Patients are at high risk of prenatal complications, given higher prevalence of hypertension, diabetes, and other systemic associations of TS. Additionally, the risk of aortic dilatation and dissection is shown to be increased during pregnancy.

Optimal Therapeutic Approach for this Disease

A multidisciplinary approach to the main systemic manifestations of TS (short stature, infertility, osteopenia/osteoporosis, and lymphedema) is optimal. The specific approaches to these myriad issues are given under Treatment Options.

Patient Management

The following are recommendations published by The Turner Syndrome Study Group:

At the time of diagnosis:

Cardiology referral: echocardiogram for infants and young girls, cardiac MRI once patient reaches age when sedation is no longer required, ECG

Blood pressure measurement

Endocrine referral for evaluation of growth and development

Renal ultrasound

Audiology referral for hearing test

Evaluation for kyphosis and scoliosis

Support group referral and educational/psychosocial evaluation

Evaluation for congenital hip dislocation (age 0-4 years)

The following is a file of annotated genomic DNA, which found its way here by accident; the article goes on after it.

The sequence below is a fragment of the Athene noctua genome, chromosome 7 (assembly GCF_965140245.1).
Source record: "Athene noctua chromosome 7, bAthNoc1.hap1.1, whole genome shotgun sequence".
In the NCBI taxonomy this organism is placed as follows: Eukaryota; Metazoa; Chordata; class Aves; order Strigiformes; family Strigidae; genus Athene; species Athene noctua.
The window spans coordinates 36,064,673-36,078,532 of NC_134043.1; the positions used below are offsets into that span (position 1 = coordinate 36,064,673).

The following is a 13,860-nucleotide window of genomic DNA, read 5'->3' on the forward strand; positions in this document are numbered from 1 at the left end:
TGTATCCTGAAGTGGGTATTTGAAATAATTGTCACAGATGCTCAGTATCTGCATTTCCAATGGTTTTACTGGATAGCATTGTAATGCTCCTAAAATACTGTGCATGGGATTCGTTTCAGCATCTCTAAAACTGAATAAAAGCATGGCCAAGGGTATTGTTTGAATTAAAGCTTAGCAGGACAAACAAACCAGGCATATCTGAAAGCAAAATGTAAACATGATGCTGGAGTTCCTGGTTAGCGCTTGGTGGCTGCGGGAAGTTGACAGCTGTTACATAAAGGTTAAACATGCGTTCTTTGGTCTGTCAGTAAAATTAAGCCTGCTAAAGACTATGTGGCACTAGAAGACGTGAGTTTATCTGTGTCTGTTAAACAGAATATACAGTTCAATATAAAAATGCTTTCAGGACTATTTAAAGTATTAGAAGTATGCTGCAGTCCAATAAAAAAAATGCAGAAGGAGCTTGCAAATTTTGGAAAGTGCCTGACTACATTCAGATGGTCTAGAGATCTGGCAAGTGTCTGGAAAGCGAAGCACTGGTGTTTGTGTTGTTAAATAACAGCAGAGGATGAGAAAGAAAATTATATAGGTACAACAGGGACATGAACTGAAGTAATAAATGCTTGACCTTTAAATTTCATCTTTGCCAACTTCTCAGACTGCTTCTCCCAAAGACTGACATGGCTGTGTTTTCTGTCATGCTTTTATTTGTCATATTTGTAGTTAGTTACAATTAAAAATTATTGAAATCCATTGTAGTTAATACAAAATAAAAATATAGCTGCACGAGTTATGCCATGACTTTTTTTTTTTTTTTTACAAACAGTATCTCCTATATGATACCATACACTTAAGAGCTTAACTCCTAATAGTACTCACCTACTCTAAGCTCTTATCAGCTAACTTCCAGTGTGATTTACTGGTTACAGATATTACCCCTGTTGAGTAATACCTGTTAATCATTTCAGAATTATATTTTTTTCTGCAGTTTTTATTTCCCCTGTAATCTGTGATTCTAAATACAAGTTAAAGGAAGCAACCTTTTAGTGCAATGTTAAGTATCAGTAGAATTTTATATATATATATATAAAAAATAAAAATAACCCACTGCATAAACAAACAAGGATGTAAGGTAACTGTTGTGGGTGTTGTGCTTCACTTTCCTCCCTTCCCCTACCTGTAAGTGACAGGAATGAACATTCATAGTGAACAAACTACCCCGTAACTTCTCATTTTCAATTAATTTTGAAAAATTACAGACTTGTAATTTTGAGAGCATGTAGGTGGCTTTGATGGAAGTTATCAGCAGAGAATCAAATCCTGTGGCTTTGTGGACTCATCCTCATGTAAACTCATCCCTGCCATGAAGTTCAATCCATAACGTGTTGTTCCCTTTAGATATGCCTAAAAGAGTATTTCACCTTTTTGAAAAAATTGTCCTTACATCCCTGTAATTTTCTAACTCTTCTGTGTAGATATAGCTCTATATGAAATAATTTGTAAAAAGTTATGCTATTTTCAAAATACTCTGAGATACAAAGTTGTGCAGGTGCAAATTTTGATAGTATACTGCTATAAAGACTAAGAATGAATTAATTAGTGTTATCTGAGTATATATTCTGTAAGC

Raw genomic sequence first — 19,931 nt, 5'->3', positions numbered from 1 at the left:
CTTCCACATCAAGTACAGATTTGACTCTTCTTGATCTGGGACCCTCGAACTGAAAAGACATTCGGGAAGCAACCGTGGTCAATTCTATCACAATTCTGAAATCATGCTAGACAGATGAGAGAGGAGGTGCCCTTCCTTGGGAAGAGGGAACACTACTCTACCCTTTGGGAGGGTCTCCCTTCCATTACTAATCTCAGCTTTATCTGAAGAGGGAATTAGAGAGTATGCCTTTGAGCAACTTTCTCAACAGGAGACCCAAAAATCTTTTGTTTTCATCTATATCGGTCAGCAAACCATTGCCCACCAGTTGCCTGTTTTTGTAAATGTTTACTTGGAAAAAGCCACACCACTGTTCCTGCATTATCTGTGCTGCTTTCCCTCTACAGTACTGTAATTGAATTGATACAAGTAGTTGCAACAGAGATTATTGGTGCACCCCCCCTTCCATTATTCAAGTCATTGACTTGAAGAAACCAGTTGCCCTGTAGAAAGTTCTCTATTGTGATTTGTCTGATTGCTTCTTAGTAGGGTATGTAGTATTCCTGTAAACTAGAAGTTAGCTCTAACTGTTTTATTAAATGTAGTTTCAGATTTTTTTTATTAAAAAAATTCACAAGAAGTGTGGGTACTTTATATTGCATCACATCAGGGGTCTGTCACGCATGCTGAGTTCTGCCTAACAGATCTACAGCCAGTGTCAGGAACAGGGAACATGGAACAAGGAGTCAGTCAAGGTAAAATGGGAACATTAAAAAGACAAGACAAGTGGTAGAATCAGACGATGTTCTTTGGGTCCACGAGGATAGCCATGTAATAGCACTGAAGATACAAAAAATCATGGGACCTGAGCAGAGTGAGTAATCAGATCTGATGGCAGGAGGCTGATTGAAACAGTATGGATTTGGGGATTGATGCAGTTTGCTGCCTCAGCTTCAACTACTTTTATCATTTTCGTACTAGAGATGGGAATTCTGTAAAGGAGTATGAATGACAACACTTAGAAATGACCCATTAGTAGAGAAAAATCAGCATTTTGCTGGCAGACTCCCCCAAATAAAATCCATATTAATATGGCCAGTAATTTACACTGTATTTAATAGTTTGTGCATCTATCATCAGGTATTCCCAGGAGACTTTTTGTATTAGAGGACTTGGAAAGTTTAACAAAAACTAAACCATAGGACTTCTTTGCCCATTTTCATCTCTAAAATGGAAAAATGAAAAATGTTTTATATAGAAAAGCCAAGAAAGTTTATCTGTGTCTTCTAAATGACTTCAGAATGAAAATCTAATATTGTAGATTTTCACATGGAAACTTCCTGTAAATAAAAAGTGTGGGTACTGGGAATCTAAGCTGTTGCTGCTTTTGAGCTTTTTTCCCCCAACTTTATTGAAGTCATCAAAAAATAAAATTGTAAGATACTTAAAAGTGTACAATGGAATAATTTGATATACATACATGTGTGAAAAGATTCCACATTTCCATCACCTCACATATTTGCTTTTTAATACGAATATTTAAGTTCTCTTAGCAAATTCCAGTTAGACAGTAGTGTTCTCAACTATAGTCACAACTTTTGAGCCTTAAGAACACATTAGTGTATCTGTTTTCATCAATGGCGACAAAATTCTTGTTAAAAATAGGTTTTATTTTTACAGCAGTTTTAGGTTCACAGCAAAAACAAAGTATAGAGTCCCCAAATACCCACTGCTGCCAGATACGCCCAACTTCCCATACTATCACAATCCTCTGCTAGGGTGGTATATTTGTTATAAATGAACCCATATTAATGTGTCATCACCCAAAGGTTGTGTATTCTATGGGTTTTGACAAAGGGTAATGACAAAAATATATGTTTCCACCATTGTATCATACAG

Ophthalmology referral (age 1+)

Thyroid function screen—TSH, T4 (age 4+)

Celiac screen— transglutaminase antibody (TTG Ab) (age 4+)

Orthodontic referral (age 7+)

Liver function test (LFT), fasting blood glucose (FBG), lipids, complete blood count (CBC), creatinine , blood urea nitrogen (BUN) (age 10+)

Endocrine referral for evaluation of ovarian function and estrogen replacement (age 10+)

Bone mineral density (BMD) (age 18+)

Ongoing care:

Blood pressure monitoring annually

Cardiac imaging every 5-10 years. Also repeat prior to attempting pregnancy, if hypertension develops, or upon transition from pediatric to adult clinic

Hearing test and otolaryngology evaluation every 1-5 years

Thyroid screen annually (age 4+)